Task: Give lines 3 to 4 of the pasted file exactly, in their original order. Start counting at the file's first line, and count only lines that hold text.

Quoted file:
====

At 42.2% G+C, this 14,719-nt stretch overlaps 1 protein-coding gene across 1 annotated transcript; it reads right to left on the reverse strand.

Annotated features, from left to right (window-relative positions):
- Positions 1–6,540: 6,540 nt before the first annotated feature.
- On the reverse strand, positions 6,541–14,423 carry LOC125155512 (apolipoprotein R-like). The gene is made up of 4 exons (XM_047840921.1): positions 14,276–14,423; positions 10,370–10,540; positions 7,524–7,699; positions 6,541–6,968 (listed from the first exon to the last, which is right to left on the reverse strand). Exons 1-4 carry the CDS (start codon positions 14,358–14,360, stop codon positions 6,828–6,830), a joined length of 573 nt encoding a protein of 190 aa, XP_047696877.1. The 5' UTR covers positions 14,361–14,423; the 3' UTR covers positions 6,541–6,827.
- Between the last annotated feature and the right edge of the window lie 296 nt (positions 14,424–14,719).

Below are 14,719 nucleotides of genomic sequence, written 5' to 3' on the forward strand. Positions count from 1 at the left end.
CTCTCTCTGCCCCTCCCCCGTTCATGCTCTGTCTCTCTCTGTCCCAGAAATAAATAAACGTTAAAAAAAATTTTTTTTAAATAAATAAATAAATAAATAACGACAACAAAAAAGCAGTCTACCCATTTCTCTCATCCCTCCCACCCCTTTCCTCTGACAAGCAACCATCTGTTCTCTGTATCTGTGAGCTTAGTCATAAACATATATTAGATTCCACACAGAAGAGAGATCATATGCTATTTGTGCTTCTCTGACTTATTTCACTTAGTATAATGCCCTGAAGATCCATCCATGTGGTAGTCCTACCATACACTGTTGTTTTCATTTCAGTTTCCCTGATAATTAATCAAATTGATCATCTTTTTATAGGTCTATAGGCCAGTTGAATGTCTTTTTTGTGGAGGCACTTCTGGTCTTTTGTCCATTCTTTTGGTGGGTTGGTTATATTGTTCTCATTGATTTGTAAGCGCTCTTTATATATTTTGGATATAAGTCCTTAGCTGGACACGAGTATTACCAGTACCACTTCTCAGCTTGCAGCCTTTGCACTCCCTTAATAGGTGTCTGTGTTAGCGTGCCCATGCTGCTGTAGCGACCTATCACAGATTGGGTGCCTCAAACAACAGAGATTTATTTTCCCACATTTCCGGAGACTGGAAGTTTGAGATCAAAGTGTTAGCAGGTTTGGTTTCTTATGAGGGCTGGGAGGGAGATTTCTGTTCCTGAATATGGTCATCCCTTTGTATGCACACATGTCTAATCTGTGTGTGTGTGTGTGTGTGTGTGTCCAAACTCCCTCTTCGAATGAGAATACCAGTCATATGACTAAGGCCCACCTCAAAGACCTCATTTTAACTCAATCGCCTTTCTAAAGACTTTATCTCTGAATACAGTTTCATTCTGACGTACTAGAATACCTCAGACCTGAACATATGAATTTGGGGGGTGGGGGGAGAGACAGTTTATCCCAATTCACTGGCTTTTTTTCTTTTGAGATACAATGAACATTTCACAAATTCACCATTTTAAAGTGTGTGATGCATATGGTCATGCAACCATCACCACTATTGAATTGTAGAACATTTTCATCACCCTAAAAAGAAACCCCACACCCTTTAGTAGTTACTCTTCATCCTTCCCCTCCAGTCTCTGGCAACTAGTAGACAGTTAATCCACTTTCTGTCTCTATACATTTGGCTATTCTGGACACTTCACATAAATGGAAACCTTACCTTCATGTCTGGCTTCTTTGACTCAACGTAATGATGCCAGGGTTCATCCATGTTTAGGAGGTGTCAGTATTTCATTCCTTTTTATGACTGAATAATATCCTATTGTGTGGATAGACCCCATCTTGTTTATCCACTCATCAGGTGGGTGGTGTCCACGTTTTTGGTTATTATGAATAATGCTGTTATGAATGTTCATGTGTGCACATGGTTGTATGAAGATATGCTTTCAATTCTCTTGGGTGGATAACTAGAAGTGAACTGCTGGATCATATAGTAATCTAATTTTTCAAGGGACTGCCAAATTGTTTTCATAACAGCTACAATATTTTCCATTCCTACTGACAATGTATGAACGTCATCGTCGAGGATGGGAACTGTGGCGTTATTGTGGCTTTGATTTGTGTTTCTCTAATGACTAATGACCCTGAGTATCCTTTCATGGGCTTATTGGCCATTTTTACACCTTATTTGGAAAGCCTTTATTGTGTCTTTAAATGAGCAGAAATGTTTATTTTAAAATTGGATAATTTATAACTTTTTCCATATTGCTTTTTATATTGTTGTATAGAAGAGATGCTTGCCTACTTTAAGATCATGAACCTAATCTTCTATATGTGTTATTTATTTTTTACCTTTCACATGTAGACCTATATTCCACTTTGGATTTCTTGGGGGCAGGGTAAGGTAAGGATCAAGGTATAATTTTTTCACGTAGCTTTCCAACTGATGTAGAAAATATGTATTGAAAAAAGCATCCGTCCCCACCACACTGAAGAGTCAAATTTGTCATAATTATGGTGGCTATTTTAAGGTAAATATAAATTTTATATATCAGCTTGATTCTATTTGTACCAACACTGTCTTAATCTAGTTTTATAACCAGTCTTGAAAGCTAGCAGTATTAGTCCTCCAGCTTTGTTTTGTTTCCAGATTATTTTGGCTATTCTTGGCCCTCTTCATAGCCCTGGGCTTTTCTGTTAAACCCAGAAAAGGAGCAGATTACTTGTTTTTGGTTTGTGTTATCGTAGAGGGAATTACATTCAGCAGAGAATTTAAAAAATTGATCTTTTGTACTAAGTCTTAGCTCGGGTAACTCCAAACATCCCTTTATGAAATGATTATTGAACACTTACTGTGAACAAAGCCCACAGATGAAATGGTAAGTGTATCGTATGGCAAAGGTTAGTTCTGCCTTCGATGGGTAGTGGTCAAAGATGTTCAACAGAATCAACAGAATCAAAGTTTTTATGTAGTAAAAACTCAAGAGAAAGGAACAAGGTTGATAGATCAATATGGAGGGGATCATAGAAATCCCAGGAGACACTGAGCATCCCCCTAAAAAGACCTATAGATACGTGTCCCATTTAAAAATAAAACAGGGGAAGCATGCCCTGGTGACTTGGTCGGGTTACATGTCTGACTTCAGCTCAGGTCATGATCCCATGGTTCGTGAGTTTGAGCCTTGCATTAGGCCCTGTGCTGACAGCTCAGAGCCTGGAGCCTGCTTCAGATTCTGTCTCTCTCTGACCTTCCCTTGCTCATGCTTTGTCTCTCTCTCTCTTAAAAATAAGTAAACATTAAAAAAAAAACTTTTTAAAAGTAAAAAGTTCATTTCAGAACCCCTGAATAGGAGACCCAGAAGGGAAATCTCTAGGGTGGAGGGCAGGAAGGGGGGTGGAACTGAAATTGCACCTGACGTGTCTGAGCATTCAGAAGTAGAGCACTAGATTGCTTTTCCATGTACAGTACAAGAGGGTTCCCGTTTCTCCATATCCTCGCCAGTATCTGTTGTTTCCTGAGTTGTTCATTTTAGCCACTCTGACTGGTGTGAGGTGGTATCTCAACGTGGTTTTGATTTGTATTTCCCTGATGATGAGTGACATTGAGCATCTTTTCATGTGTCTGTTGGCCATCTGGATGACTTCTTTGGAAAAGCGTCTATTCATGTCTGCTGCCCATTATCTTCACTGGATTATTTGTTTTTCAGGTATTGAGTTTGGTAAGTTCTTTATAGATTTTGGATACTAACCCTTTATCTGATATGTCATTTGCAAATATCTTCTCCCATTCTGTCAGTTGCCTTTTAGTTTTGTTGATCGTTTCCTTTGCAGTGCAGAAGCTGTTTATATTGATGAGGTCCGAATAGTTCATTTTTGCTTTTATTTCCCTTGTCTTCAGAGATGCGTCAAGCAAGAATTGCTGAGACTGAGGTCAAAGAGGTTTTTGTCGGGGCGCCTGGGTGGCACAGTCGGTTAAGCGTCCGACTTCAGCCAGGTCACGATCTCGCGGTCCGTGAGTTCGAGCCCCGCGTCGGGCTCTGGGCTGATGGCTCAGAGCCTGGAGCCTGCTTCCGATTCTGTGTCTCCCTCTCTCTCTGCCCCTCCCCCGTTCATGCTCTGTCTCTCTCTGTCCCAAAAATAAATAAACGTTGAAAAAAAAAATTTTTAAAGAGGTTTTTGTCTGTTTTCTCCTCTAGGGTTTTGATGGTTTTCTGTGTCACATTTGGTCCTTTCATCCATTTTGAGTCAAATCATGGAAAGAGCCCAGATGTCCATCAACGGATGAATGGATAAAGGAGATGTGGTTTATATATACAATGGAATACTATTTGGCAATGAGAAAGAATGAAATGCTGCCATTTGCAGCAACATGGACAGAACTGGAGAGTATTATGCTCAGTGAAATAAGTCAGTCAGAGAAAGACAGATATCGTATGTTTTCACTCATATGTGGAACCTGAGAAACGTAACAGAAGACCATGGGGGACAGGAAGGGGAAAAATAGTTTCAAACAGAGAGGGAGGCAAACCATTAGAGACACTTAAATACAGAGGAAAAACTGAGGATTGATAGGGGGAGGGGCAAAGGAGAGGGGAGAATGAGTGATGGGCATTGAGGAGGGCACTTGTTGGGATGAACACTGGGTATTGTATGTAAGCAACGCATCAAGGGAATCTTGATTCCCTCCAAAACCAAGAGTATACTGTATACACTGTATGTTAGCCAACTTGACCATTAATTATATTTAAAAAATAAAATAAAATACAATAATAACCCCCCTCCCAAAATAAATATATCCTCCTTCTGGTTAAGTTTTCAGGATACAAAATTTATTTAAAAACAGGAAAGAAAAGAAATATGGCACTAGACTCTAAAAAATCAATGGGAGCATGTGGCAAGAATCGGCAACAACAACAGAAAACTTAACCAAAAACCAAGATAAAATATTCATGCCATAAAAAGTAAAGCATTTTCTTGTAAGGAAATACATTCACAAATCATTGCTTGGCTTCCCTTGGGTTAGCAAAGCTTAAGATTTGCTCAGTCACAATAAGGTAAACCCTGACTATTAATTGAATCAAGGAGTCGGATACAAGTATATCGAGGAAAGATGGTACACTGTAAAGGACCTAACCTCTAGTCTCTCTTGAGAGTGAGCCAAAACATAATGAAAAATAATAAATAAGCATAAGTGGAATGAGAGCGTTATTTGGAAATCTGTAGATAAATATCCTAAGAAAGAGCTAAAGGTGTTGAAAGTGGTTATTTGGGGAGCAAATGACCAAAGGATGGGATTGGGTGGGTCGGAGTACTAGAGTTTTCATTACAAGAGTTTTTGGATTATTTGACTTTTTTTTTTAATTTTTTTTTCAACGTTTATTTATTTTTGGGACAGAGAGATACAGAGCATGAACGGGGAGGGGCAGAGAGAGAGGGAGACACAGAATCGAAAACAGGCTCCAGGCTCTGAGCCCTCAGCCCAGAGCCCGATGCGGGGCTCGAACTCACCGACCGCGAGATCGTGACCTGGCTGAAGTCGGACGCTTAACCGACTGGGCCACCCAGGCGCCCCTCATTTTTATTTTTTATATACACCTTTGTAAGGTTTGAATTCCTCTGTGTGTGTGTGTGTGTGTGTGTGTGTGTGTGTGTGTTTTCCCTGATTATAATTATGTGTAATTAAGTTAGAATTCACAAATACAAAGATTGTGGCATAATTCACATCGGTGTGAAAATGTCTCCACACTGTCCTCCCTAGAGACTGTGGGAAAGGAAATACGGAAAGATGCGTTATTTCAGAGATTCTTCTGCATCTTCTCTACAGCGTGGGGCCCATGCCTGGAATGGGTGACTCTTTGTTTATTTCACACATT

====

- Positions 1–6,540: 6,540 nt before the first annotated feature.
- On the reverse strand, positions 6,541–14,423 carry LOC125155512 (apolipoprotein R-like). The gene is made up of 4 exons (XM_047840921.1): positions 14,276–14,423; positions 10,370–10,540; positions 7,524–7,699; positions 6,541–6,968 (listed from the first exon to the last, which is right to left on the reverse strand). Exons 1-4 carry the CDS (start codon positions 14,358–14,360, stop codon positions 6,828–6,830), a joined length of 573 nt encoding a protein of 190 aa, XP_047696877.1. The 5' UTR covers positions 14,361–14,423; the 3' UTR covers positions 6,541–6,827.